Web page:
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D.G. Adams

Nest of Vipers

Review by Gary Hill

D.G. Adams is a singer-songwriter, and this is his latest set. His sound most often lands in the neighborhood of folk rock, but there are exceptions to that rule. This gets into folk prog territory at times. At other points he touches on jazz, blues and old time rock and roll. All in all, this is effective and quite varied.


This review is available in book format (hardcover and paperback) in Music Street Journal: 2019  Volume 3 at lulu.com/strangesound.

Track by Track Review
F***er

Starting in a folk rock sort of zone, that mellower sound carries a lot of this track. The angry lyrics stand in stark contrast to the rather gentle vocal approach. As you can probably guess, this track gets a major parental warning for the lyrics. In some ways the vocals here make me think of Cat Stevens a bit. This number drives out with some hard rocking textures later in the mix.

Queen of the Sky
This piece gets a very minor advisory, too. I like the backing female vocal on the number. The whole track has a great folk prog vibe. This is an intriguing piece of music that really elevates the album. It is rich, dense and cool. The violin adds a lot to the mix when it is heard.
Vegas
There is a blues vibe to this at the start. The cut shifts toward more of a mainstream folk rock vibe from there. That said, I can still hear some hints of prog in the mix. Again the female backing vocals are a nice touch.
I'm Writing To Say
More of a traditional folk rock song, this is solid, but not a real standout. At least than two-and-a-half minutes of music, it's also a short one.
If I Ever Have A Woman
Here we get a real old-school acoustic blues number. There are some hints of 1950s rock and roll built into this, too, though. The acoustic guitar solo and the piano really bring a lot of vintage magic to this piece.
Gravity
Piano and voice start this in a dramatic fashion. The cut has a real artsy vibe to it as it builds outward. Eventually drums join as it heads into the first chorus. The arrangement fills out as the number continues to evolve. This is another with a definite progressive rock element to it. It's a powerful cut that's among the best here.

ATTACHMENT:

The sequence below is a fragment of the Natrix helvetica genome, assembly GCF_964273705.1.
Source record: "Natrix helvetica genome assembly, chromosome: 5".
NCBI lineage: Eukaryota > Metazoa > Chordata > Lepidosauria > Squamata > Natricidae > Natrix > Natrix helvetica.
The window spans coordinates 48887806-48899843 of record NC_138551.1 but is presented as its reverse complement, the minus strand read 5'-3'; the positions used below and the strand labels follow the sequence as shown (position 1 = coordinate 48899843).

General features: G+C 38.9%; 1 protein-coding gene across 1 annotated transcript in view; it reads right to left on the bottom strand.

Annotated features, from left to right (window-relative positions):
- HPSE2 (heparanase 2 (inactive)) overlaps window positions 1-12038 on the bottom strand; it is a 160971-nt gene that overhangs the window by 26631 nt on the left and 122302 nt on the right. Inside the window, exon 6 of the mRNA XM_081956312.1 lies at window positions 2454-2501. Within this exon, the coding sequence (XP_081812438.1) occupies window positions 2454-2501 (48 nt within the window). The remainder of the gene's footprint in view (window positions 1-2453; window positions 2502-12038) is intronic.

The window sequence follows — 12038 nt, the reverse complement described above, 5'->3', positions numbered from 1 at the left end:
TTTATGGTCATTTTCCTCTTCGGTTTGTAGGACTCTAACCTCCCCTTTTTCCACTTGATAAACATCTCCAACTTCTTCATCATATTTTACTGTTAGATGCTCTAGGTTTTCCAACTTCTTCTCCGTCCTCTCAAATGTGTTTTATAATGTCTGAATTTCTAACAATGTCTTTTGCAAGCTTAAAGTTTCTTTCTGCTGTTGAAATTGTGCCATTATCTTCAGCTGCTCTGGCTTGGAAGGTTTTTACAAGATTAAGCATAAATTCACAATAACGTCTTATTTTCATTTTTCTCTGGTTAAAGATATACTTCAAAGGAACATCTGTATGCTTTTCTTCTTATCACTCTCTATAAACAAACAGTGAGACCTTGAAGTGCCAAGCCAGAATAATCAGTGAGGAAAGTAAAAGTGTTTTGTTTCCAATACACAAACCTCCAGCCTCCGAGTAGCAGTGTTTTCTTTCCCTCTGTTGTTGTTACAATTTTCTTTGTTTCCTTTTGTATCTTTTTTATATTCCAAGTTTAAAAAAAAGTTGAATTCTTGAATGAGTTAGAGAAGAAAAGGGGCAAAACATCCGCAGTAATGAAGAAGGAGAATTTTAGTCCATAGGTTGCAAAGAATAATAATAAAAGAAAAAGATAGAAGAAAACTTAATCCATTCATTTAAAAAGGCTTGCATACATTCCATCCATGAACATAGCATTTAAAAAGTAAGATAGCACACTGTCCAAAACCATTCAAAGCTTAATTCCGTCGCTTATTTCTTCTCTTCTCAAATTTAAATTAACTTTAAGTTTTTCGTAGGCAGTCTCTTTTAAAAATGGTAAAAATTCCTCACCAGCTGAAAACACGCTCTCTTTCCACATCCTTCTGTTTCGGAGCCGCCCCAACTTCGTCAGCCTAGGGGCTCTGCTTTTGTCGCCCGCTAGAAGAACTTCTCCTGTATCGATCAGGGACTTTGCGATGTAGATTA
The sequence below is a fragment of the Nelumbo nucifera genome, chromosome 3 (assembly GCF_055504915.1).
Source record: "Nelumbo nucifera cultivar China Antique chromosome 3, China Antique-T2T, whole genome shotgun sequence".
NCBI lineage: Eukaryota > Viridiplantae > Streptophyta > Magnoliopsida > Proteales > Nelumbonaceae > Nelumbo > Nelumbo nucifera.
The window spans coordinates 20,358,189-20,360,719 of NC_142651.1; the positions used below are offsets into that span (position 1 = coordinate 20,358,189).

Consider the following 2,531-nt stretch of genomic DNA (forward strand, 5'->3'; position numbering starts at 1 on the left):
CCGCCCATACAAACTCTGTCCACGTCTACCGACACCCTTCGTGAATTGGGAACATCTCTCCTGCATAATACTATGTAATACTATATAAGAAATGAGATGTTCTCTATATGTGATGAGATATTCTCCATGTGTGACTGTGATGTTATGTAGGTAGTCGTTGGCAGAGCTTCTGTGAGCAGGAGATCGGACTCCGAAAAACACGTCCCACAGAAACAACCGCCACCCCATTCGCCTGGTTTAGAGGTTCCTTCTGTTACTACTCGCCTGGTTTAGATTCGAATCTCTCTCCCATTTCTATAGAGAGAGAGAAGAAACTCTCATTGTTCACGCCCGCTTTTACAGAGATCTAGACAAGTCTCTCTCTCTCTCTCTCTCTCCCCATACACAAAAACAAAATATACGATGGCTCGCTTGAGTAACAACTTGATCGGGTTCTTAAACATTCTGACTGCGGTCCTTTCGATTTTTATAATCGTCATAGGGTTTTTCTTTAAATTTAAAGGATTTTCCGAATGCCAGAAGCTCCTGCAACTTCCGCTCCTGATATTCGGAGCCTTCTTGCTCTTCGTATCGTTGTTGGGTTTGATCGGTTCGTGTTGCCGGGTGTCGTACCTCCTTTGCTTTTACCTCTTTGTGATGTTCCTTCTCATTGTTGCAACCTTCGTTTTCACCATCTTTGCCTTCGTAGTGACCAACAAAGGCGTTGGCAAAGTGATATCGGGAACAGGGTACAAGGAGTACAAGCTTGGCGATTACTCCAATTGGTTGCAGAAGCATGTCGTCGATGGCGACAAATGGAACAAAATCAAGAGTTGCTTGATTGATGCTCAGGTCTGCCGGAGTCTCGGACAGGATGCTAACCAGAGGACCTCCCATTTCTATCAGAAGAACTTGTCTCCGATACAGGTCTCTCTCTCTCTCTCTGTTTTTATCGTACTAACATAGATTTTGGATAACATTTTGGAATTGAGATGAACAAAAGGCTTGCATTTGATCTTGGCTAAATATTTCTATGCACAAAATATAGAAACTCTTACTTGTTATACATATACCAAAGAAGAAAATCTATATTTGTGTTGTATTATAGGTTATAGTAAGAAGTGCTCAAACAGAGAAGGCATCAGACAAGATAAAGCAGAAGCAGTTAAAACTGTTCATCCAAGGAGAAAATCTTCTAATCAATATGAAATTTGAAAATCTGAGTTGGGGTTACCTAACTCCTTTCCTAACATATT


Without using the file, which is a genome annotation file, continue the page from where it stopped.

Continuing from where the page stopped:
Platonic Lovers
There is a bit of a jazzy texture here. Acoustic guitar and piano are a driving factors of the arrangement. The whole piece just oozes "cool."
Tell Me
There is folk rock and prog rock merged on this interesting little number. It's not a highlight, but is very strong.
Hermana Hermosa
As you might guess from the title, there is a Latin element to this piece. It's energetic, playful and a bit like a party presented as a song.
Father's Day
This is a poignant cut. It's folk based and quite sedate. The violin brings a lot of magic to the table.
Running
You'd expect a song titled "Running" to be up-tempo, and this lives up to that expectation. This is energetic and folk music based. It's a acoustic rocker, though. It's also one of the highlights here.
Nest of Vipers
The title track is unusual. It has some decidedly mellow moments, but it also powers up into almost punk rock territory at times. The combination is a bit strange. This number doesn't work all that well for me, but it is among the most creative pieces here. It definitely brings variety to the table.
Coyoacán
There is kind of a dreamy texture to this number. I really love the bass work on the piece. It's a classy cut that makes a great closer.
 
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